Mental Disorders Cloud Outlook in GI Conditions


Implanting an electrical stimulating device to help patients with gastroparesis is less successful when patients also suffer from depression, anxiety, or other mental health problems, a Texas team reports.

Patients who have anxiety, depression or other mental disorders are less likely to respond to medical treatment for gastrointestinal problems, a Texas team reports.

In an abstract presented at the 2015 Digestive Disease Week conference in Washington, DC, Anam Hameed, MD, and colleagues at the University of Texas Health Science Center at Houston and the MD Anderson Cancer Center, both in Houston, TX report on the difficulties in helping these patients.

The team’s study focused on whether long term clinical response to treatment for severe gastroparesis differed if patients also had anxiety and depression.

All patients had gastroparesis that had not responded sufficiently to treatment and had surgery to implant gastric electrical stimulators.

Their symptoms at baseline were vomiting, nausea, early satiety, bloating, and post-prandial fullness. Abdominal pain, epigastric burning, the need for pharmacotherapy and enteral nutrition were also assessed at baseline and at 1,2, and 3 years after the device was implanted.

There were 53 patients, 77% of them women, and their mean age was 42.

Thirty-two percent of the subjects had a known psychiatric disorder when initially seen for treatment; most of the time that was depression.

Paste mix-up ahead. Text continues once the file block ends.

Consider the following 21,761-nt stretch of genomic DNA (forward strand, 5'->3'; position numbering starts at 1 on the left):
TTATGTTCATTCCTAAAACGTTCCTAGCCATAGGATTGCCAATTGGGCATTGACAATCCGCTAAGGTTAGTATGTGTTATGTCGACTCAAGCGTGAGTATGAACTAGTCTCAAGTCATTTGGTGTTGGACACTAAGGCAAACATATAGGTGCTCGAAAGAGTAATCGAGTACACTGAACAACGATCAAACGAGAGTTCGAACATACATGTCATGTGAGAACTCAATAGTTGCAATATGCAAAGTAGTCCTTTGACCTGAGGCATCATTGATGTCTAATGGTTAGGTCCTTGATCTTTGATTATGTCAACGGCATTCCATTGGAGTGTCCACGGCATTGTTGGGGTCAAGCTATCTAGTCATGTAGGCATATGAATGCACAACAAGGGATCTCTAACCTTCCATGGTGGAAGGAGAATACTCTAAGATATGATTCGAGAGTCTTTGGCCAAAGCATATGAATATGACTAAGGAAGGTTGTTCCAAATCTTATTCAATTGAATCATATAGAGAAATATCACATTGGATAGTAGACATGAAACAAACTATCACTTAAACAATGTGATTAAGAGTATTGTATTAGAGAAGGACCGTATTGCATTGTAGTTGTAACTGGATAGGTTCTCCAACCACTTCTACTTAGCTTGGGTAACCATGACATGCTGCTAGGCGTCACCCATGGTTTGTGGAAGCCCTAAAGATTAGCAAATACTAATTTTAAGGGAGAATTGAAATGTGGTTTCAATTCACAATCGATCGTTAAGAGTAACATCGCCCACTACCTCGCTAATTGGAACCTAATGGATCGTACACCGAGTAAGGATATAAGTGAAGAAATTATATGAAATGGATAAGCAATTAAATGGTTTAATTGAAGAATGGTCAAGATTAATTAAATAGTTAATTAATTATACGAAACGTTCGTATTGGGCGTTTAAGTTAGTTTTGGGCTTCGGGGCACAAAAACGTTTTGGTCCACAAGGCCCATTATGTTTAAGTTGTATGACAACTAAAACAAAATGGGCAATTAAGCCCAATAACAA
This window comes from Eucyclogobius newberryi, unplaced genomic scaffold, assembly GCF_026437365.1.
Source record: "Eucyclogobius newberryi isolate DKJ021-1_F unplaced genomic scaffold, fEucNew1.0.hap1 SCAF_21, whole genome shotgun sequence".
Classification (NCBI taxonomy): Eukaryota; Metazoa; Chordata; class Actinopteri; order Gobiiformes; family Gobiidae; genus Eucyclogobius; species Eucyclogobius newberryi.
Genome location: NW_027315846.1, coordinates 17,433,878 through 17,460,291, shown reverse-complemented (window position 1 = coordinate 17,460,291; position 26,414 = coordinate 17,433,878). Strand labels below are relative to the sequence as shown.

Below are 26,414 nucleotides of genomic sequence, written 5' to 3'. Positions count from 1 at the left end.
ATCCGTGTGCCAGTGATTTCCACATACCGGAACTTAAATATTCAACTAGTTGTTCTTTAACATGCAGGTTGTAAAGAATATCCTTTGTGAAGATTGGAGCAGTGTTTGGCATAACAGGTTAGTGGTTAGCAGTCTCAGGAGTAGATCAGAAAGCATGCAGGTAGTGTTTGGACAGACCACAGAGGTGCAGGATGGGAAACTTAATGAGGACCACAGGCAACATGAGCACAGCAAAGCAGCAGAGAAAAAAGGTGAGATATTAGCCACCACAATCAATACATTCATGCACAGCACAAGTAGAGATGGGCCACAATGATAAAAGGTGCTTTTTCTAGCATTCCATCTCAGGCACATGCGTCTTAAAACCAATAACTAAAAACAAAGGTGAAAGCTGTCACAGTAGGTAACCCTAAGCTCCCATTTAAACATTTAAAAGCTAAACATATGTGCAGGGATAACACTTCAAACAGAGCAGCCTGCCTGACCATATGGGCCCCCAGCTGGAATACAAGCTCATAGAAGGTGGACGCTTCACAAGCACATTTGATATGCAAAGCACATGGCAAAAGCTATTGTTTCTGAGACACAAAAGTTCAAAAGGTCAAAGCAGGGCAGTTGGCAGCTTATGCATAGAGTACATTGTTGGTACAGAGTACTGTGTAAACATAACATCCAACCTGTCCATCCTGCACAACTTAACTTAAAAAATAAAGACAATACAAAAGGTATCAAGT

Though the baseline gastrointestinal symptom scores were similar at baseline, the non-psychiatric group showed significantly more improvement at 1-year after the implant than the group with mental health problems.

Measured on the gastroparesis cardinal symptom index, a scale of 0 to 4 with 4 being the worst, the patients with no mental disorder had an average score of 2.64 at baseline and 1.64 after 1 year.

In the group with psychiatric disorders the baseline score averaged 2.50 and dropped to only 2.18 1 year after getting the implant.

By 3 years after the procedure, the group without mental health problems had an average score of 1.88 while the group with depression or similar issues had an average of 2.12.

Both groups continued to report some nausea but the non-psychiatric group showed more improvement with scores dropping from 3.76 at baseline to 2.75 at 3 years compared to a drop from 2.97 to 2.71 in the mental-health problem group.

The team concluded that while the procedure combined with medical treatment did “improve long-term clinical response consistently” the clinical outcome was significantly better in the absence of a psychiatric disorder.”

Before deciding whether gastric stimulator implantation is a good idea, “gastroparesis patients with refractory symptoms should be screened for coexisting psychiatric disorder,” they wrote.

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